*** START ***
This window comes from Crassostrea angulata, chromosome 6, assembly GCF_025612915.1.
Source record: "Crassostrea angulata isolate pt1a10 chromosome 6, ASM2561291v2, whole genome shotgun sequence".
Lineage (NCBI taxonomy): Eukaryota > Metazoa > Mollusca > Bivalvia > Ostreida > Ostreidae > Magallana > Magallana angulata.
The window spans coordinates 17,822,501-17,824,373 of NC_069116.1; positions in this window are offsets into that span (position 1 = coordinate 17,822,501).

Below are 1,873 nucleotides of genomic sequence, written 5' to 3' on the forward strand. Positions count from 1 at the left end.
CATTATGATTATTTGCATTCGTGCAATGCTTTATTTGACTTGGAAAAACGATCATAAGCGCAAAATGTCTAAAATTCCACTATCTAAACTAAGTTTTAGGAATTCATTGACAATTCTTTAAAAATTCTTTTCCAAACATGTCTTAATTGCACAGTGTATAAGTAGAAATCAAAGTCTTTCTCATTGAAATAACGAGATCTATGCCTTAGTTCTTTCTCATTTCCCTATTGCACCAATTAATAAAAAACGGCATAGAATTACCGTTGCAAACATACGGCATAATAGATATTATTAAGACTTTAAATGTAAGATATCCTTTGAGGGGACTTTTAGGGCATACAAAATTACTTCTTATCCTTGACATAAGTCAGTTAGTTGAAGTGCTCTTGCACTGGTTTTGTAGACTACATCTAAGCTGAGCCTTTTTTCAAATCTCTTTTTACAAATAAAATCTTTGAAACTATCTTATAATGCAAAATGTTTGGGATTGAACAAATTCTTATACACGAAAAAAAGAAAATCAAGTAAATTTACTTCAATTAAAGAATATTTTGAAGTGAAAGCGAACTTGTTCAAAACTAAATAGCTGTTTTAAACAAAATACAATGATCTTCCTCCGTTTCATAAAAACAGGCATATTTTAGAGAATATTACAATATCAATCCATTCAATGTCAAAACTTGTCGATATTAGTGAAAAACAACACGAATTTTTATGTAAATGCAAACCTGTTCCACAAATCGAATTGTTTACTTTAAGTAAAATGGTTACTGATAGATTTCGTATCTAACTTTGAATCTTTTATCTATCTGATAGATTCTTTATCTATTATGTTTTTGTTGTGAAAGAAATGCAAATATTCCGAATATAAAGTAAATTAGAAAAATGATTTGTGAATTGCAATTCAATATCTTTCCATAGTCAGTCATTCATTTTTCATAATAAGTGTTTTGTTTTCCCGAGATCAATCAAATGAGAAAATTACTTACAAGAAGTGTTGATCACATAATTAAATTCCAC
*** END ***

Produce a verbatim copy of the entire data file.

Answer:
This window comes from Crassostrea angulata, chromosome 6, assembly GCF_025612915.1.
Source record: "Crassostrea angulata isolate pt1a10 chromosome 6, ASM2561291v2, whole genome shotgun sequence".
Lineage (NCBI taxonomy): Eukaryota > Metazoa > Mollusca > Bivalvia > Ostreida > Ostreidae > Magallana > Magallana angulata.
The window spans coordinates 17,822,501-17,824,373 of NC_069116.1; positions in this window are offsets into that span (position 1 = coordinate 17,822,501).

Below are 1,873 nucleotides of genomic sequence, written 5' to 3' on the forward strand. Positions count from 1 at the left end.
CATTATGATTATTTGCATTCGTGCAATGCTTTATTTGACTTGGAAAAACGATCATAAGCGCAAAATGTCTAAAATTCCACTATCTAAACTAAGTTTTAGGAATTCATTGACAATTCTTTAAAAATTCTTTTCCAAACATGTCTTAATTGCACAGTGTATAAGTAGAAATCAAAGTCTTTCTCATTGAAATAACGAGATCTATGCCTTAGTTCTTTCTCATTTCCCTATTGCACCAATTAATAAAAAACGGCATAGAATTACCGTTGCAAACATACGGCATAATAGATATTATTAAGACTTTAAATGTAAGATATCCTTTGAGGGGACTTTTAGGGCATACAAAATTACTTCTTATCCTTGACATAAGTCAGTTAGTTGAAGTGCTCTTGCACTGGTTTTGTAGACTACATCTAAGCTGAGCCTTTTTTCAAATCTCTTTTTACAAATAAAATCTTTGAAACTATCTTATAATGCAAAATGTTTGGGATTGAACAAATTCTTATACACGAAAAAAAGAAAATCAAGTAAATTTACTTCAATTAAAGAATATTTTGAAGTGAAAGCGAACTTGTTCAAAACTAAATAGCTGTTTTAAACAAAATACAATGATCTTCCTCCGTTTCATAAAAACAGGCATATTTTAGAGAATATTACAATATCAATCCATTCAATGTCAAAACTTGTCGATATTAGTGAAAAACAACACGAATTTTTATGTAAATGCAAACCTGTTCCACAAATCGAATTGTTTACTTTAAGTAAAATGGTTACTGATAGATTTCGTATCTAACTTTGAATCTTTTATCTATCTGATAGATTCTTTATCTATTATGTTTTTGTTGTGAAAGAAATGCAAATATTCCGAATATAAAGTAAATTAGAAAAATGATTTGTGAATTGCAATTCAATATCTTTCCATAGTCAGTCATTCATTTTTCATAATAAGTGTTTTGTTTTCCCGAGATCAATCAAATGAGAAAATTACTTACAAGAAGTGTTGATCACATAATTAAATTCCAC